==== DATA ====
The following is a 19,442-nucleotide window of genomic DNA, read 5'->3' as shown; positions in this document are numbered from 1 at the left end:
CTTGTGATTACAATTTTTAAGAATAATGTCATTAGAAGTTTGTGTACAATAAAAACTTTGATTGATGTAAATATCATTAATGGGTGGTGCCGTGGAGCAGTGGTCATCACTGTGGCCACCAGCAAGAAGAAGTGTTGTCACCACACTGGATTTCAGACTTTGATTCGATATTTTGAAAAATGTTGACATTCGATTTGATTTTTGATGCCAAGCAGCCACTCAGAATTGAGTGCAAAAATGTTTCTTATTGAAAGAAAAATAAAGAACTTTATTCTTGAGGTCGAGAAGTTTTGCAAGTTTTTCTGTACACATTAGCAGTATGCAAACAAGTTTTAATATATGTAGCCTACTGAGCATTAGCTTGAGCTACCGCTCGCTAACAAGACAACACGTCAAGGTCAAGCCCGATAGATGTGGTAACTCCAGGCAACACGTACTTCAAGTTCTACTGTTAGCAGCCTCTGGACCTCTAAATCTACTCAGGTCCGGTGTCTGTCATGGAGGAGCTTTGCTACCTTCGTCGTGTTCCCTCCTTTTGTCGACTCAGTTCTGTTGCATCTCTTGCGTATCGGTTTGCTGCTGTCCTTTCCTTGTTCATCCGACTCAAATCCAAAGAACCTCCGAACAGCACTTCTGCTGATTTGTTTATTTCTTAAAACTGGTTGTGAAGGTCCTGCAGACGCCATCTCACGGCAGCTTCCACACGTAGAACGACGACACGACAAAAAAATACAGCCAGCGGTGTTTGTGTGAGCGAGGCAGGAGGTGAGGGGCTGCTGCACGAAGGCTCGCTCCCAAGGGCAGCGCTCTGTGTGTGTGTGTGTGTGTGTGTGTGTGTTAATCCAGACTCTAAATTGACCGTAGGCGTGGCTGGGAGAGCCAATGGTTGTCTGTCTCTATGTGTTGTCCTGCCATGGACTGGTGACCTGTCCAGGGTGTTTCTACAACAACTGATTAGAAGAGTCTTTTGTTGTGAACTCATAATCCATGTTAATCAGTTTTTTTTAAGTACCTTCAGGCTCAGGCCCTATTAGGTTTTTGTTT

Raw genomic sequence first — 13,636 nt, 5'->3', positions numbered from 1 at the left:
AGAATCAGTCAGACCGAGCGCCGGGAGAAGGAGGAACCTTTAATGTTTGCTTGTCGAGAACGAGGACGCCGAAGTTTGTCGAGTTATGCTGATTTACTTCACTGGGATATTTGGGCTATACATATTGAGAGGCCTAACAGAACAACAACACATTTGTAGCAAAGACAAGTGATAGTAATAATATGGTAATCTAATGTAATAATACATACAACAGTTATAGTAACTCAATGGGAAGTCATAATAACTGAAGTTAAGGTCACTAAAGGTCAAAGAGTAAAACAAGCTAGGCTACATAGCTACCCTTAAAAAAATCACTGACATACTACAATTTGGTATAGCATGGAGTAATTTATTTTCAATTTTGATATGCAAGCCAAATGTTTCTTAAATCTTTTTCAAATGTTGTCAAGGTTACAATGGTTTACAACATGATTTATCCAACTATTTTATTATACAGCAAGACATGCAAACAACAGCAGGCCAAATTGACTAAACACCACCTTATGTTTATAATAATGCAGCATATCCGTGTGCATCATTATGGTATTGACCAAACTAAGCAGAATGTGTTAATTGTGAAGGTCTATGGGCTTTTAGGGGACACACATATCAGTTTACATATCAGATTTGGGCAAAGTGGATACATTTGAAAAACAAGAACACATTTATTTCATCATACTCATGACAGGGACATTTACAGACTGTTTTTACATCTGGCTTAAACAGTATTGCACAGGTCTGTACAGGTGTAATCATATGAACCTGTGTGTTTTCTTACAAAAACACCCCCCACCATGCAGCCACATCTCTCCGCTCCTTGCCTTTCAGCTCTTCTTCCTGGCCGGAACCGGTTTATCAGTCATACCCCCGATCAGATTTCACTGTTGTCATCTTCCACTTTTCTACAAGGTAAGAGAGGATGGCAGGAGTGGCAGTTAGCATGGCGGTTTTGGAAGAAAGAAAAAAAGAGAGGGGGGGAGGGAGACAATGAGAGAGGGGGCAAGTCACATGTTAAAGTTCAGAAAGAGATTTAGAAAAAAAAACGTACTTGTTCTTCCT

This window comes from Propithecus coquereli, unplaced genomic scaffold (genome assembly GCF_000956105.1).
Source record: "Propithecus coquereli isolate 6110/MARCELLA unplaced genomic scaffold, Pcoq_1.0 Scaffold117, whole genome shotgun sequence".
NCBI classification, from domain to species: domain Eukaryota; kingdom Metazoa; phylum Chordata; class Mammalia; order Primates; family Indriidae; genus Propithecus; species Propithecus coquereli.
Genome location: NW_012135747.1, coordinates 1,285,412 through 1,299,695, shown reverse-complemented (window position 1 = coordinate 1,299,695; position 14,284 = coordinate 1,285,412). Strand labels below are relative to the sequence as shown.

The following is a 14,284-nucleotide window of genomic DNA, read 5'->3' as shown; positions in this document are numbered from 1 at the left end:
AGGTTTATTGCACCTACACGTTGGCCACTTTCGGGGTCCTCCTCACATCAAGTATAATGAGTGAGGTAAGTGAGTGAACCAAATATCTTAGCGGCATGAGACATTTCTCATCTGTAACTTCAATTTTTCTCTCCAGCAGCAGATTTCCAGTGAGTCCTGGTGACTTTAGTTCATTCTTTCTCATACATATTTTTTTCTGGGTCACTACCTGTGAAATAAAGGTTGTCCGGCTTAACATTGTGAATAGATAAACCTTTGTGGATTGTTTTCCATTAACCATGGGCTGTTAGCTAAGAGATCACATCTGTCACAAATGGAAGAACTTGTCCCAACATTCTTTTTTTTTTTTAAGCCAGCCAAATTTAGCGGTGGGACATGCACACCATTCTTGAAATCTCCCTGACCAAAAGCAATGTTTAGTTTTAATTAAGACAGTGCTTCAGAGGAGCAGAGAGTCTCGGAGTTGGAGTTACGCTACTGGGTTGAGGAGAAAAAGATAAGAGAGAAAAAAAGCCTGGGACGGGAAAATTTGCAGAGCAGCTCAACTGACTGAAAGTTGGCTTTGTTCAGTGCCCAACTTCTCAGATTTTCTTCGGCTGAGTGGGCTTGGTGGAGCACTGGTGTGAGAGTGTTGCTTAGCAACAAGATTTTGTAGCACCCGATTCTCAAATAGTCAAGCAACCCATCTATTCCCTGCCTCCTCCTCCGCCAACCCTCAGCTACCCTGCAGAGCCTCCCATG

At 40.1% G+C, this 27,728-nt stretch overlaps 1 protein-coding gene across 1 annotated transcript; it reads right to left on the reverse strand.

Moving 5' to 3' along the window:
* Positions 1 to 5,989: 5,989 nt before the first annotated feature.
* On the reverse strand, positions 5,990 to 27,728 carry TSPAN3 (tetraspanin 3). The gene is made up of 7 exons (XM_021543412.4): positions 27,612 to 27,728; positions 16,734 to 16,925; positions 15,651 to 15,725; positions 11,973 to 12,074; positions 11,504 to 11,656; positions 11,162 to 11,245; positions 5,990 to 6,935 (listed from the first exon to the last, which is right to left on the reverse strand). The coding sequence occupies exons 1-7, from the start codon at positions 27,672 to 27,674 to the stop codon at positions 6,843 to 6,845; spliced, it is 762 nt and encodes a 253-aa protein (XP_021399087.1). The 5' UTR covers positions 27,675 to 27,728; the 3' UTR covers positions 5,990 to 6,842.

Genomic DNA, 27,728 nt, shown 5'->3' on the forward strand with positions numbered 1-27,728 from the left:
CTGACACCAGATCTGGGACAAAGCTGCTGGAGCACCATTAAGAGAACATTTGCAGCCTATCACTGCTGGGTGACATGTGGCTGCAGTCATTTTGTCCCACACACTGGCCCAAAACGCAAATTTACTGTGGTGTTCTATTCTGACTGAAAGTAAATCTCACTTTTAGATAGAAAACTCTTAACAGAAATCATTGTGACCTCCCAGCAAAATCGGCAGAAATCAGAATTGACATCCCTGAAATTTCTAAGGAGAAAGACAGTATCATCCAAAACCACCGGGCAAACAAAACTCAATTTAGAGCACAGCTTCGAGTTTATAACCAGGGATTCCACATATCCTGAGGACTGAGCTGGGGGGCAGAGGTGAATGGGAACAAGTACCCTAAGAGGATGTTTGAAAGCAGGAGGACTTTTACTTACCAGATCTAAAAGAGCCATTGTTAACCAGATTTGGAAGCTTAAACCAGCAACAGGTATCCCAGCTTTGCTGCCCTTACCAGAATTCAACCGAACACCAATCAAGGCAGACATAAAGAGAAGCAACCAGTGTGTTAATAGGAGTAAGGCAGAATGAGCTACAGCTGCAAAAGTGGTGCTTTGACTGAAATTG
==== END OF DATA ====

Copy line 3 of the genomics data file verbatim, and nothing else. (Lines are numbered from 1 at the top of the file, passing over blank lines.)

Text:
Raw genomic sequence first — 13,636 nt, 5'->3', positions numbered from 1 at the left: